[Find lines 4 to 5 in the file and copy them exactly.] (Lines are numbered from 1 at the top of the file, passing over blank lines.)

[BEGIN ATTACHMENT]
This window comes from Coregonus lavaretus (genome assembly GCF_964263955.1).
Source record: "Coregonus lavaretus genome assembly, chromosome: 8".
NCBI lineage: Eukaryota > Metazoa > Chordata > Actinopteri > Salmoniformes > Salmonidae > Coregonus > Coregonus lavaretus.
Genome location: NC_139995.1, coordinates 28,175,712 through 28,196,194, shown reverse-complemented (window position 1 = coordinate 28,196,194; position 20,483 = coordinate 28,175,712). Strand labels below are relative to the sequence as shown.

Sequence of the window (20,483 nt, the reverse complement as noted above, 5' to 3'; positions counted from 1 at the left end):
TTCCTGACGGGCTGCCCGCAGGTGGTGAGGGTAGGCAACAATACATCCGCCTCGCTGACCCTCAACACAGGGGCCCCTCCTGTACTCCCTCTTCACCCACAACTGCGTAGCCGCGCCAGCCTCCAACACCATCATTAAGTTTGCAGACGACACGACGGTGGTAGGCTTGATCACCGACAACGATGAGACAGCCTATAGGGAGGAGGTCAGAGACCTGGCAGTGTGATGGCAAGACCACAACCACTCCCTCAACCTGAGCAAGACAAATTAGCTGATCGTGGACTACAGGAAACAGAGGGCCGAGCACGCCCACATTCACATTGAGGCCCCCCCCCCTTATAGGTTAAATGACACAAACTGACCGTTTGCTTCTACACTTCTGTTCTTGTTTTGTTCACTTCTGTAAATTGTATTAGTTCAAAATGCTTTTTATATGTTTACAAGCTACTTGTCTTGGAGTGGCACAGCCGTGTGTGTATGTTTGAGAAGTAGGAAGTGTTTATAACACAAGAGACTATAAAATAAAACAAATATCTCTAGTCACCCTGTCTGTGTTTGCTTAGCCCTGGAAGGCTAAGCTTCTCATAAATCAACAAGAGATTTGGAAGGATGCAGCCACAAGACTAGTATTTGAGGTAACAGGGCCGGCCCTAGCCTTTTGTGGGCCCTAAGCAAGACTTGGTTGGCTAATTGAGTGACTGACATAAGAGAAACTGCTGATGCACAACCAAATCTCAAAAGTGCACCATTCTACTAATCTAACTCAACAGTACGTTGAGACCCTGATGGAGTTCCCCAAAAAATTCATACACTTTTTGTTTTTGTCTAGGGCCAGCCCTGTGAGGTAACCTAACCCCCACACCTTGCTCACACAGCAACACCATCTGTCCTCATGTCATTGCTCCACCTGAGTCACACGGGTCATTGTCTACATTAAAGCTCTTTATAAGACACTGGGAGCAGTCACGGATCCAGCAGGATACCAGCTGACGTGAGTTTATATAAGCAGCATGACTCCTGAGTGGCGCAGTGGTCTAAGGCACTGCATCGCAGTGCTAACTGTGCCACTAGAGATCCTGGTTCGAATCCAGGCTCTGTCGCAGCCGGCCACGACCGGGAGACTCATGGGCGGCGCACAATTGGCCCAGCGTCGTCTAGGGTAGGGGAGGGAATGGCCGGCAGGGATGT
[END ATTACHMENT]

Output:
Genome location: NC_139995.1, coordinates 28,175,712 through 28,196,194, shown reverse-complemented (window position 1 = coordinate 28,196,194; position 20,483 = coordinate 28,175,712). Strand labels below are relative to the sequence as shown.

Sequence of the window (20,483 nt, the reverse complement as noted above, 5' to 3'; positions counted from 1 at the left end):